Sunday, September 27, 2009
Filmmaker Joe Berlinger has made some well-respected documentaries including “Metallica” and “Paradise Lost.” Now he turns his attention to what’s been called the “Amazon Chernobyl” with his latest documentary “Crude” (opened September 25 at Landmark’s Ken Cinema).
To make his new documentary "Crude," Joe Berlinger spent three years following what has been one of the biggest corporate legal cases – the $27 billion "Amazon Chernobyl" case involving Ecuadorian citizens and Texaco. In 1993, Ecuadorians filed a lawsuit against American owned Texaco (which has since become Chevron) for the way the company handled oil drilling in their country. The Ecuadorians claim that Texaco’s drilling practices left the water and land contaminated, and now local citizens are being stricken with health ailments ranging from rashes to cancer. Texaco naturally denies that they are responsible for any of these problems, and that what they left behind was neither dangerous nor out of the ordinary.
This is a classic tale of David and Goliath with Ecuadorian lawyer Pablo Fajardo and some American back up on one side and the corporate lawyers for Chevron on the other. We hear from the oil company’s environmental scientist who insists there is no contamination, but what we see seems to contradict her statements. We see horrible sludge deep in the earth and water slick with oil residue. We see young children with rashes and adults with cancer. Fajardo and Berlinger then try to connect the dots for us.
Berlinger tries to play out this intense legal drama with something of an even hand. His sympathies are with the Ecuadorians yet he gives the Texaco/Chevron people ample time to make their case. Texaco representatives are not ambushed Michael Moore style or made the butt of jokes like Bill Mahr did with his interviewees in “Religulous.” Instead they are given a forum to tell their side of the story. The only problem is that each time the corporate lawyers or scientists make a point, Berlinger shows us something to contradict them, and he does so in a quiet and straightforward manner without the agitprop heavyhandedness that other documentary filmmakers sometimes rely on. It is a tone that is more likely to persuade through its calmer and seemingly more reasoned approach.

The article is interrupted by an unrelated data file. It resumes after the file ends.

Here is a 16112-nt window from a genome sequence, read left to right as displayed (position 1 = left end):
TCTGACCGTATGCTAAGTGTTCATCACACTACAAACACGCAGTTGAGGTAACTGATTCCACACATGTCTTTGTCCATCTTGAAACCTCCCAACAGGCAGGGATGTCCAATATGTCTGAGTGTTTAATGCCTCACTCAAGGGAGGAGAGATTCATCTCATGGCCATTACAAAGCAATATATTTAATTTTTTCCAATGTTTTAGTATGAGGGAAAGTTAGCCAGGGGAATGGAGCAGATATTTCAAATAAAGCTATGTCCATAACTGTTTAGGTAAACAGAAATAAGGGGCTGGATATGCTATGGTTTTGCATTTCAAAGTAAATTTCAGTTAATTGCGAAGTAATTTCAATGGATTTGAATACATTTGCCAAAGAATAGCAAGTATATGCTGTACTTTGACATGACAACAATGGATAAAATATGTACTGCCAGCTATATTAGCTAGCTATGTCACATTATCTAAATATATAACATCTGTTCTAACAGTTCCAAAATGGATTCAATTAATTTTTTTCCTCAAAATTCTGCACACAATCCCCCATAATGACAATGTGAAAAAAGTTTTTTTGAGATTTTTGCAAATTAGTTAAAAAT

First Run Pictures
“Crude” is a film that proves a picture is worth a thousand words. Berlinger really only needs the images of polluted water and land to make us take notice and want to have questions answered. Texaco/Chevron argues that the mess left behind is not theirs but rather the fault of the state-run Petro-Ecuador that took over after Texaco. But it’s difficult to believe that Texaco’s hands are entirely clean and that they have no legal responsibility for what’s happening in Ecuador right now.
Berlinger spends time with the Ecuadorian and American lawyers, showing how they are trying to build their case, their meetings with locals suffering from various maladies, their attempts to deal with a corrupt court system as well as an American corporation that is so wealthy that it can afford to spend millions just to delay or complicate proceedings in the hopes that the Ecuadorians will go broke and be forced to drop their case.
“Crude” (unrated and in English and Spanish with English subtitles) is a compelling and forceful work. It creates both a gripping drama about underdogs fighting a giant corporation as well as an effectively researched documentary. It is scheduled to end at the Ken on October 1 so make an effort to seek it out during the week.
Companion viewing: “Paradise Lost,” “Enron: The Smartest Guys in the Room,” “An Inconvenient Truth,” “Giant”